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Canada oil producers grapple with Trudeau’s demand for faster emissions cuts

Source: Reuters

WINNIPEG, Manitoba, Oct 22 (Reuters) – Canada’s oil producers face new pressure from Prime Minister Justin Trudeau to reduce emissions in just three years, a sudden acceleration of their plans that at least one major company said looks unrealistic.

Suncor Energy (SU.TO), the second-largest Canadian crude producer, says it remains focused on cutting emissions by 2030, not 2025 as the Canadian government will require.

“Honestly, 2025 is going to be tough,” Martha Hall Findlay, Suncor’s Chief Sustainability Officer, told Reuters. “That’s not a number we’ve used, it’s a number the feds have used.”

Trudeau’s advanced timetable for cuts to the oil sector’s total emissions by 2025, announced last month, comes as the oil sector has focused on longer-term targets, and on reducing emissions on a per-barrel basis.

“That is light speed for an oil sands company. That’s tomorrow,” said Kevin Birn, chief analyst of Canadian oil markets at consultancy IHS Markit, of Trudeau’s demand. “They’re a very hard ship to turn because they have so much emissions.”

Previously, Ottawa had a target of cutting national emissions by at least 40% by 2030, but it did not single out the oil sector. Canada’s crude industry generates some of the highest emissions per barrel worldwide.

Suncor is the only big producer that has laid out a plan – in May – to cut total emissions by 2030, depending heavily on carbon capture, greener power sources and energy efficiency.

But Trudeau’s 2025 demand came as a surprise.

“We had obviously been having conversations with the feds long before the budget came out last spring, long before the (election) campaign,” Hall Findlay said. “None of those discussions have mentioned 2025. At Suncor, we’re laser-focused on 2030.”

Canadian Natural Resources Ltd (CNQ.TO) and Cenovus Energy (CVE.TO), have been planning for months to unveil their emissions targets by year-end.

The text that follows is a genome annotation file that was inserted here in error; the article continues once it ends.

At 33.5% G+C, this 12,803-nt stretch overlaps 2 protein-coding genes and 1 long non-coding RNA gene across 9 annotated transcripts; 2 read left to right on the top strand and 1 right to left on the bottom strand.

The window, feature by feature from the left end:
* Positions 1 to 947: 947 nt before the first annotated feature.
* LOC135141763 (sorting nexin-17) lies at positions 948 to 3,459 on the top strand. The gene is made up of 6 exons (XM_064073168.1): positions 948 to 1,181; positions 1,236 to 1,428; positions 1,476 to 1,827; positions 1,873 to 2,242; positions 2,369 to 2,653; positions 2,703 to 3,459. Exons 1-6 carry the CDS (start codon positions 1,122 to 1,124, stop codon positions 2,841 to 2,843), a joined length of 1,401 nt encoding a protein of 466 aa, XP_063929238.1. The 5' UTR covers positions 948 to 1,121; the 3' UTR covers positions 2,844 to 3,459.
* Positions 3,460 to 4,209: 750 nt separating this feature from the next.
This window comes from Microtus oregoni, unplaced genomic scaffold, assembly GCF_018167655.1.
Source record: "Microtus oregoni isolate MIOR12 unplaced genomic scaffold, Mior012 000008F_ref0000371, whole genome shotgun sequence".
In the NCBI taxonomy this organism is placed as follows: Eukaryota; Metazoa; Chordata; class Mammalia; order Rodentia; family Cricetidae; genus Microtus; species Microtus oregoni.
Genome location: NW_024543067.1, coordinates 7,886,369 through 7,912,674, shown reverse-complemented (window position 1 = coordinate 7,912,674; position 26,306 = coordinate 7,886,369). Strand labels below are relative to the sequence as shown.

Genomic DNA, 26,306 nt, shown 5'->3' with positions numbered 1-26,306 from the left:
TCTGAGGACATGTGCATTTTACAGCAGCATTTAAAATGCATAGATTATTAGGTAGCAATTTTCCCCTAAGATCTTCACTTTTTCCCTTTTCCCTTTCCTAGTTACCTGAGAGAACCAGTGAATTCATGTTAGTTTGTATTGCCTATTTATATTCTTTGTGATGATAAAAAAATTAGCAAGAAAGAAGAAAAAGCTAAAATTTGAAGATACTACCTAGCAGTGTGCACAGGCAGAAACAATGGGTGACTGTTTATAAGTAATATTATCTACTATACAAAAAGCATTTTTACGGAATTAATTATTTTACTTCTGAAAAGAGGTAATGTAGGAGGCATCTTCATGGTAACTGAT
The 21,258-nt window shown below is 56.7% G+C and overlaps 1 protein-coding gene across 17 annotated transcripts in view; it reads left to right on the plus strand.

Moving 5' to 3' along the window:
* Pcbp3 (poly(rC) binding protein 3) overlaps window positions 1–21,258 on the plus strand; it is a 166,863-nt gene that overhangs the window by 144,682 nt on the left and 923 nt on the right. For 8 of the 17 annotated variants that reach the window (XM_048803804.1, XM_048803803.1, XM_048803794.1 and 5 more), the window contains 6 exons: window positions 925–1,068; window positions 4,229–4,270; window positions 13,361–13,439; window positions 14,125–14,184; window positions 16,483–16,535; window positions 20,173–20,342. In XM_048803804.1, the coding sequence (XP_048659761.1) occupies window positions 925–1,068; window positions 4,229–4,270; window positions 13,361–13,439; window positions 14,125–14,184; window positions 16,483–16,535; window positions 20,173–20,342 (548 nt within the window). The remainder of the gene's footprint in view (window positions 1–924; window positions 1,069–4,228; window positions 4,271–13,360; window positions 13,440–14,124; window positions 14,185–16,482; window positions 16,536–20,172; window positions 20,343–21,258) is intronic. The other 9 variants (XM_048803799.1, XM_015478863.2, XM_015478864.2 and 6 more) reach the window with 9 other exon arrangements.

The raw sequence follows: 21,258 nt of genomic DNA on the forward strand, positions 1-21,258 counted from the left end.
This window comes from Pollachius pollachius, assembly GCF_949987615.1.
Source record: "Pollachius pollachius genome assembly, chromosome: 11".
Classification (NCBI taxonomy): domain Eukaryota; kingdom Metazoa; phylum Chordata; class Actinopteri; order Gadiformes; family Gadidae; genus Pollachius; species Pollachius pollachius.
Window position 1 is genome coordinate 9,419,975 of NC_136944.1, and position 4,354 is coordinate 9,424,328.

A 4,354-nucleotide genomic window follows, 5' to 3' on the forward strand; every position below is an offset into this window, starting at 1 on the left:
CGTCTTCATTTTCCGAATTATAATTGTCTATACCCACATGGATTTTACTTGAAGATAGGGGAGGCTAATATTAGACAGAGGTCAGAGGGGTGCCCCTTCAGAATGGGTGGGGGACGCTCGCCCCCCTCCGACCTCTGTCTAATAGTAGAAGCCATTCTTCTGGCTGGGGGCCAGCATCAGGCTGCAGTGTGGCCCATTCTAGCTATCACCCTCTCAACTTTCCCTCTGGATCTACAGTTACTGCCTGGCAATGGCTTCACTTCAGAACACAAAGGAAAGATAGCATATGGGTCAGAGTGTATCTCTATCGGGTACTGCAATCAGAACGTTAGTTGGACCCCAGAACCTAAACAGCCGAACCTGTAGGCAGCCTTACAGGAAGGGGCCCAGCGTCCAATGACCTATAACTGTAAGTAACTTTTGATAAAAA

Cenovus intends to cut emissions on an absolute and per-barrel basis, said spokesman Reg Curren, but he would not say if cuts would occur by 2025.

Canadian Natural is working on “mid-term” targets connected to the Pathways carbon capture project with its peers, said spokesperson Julie Woo. She would not say if they would address Trudeau’s 2025 requirement.

Governments and business would need to spend C$60 billion annually to cut Canada’s emissions by 75% in the next 30 years, RBC Economics said.

Canadian producers are expected to report big quarterly profits in coming weeks as oil and gas prices have soared. The companies have prioritized repaying debt and returning cash to investors, but Trudeau wants producers to spend some profits on curbing emissions.

He plans to unveil his new cabinet on Tuesday, just ahead of the United Nations’ Climate Change Conference in Glasgow, Scotland.

Ottawa wants to ensure there are ambitious emission reductions from the oil and gas sector, making a meaningful contribution to Canada’s climate goals, said Joanna Sivasankaran, spokesperson for the Canadian environment department.

Trudeau’s 2025 goal is “ambitious for sure” and it would be more realistic to expect the sector to cut emissions sharply by a decade later, said Steve MacDonald, CEO of Emissions Reduction Alberta, an arms-length corporation funded by the provincial government.

‘EASIER THAN ANYONE THINKS’

Some small conventional oil producers are already showing deep emissions cuts are possible, however, using methods that big producers Canadian Natural and Cenovus could widely apply. Both companies produce crude in the oil sands and by conventional methods.

Yangarra Resources (YGR.TO), which produces 10,000 barrels of oil equivalent per day, says it will cut total emissions by 47%, or 50,000 tonnes of carbon dioxide equivalent, by the end of 2022. Its plans involve powering 80 pumpjacks with electricity from the Alberta grid, instead of burning natural gas, and replacing older instruments that emit high amounts of methane.

“Cutting carbon in the oil patch is going to be a whole lot easier than anyone thinks,” said Yangarra CEO Jim Evaskevich. “All of the changes we are implementing make incredible economic sense.”

The moves are likely to generate substantial credits next year that Yangarra can sell to bigger emitters, although the monetary value has not yet been determined, Evaskevich said.

Cenovus, which generates 18% of its production from conventional operations, has cut its methane emissions by nearly half from 2015 levels, a spokesperson said. Canadian Natural has cut methane emissions by 28% since 2016, Woo said.

“They’re big, large operations, and they can’t pivot quite as quickly,” MacDonald said. “But that doesn’t mean they aren’t moving forward in the same areas.”

Emissions reductions are difficult for oil sands operations because of the energy they require, while conventional methane emissions are easier to tackle, said Keith Stewart, senior energy strategist at Greenpeace Canada.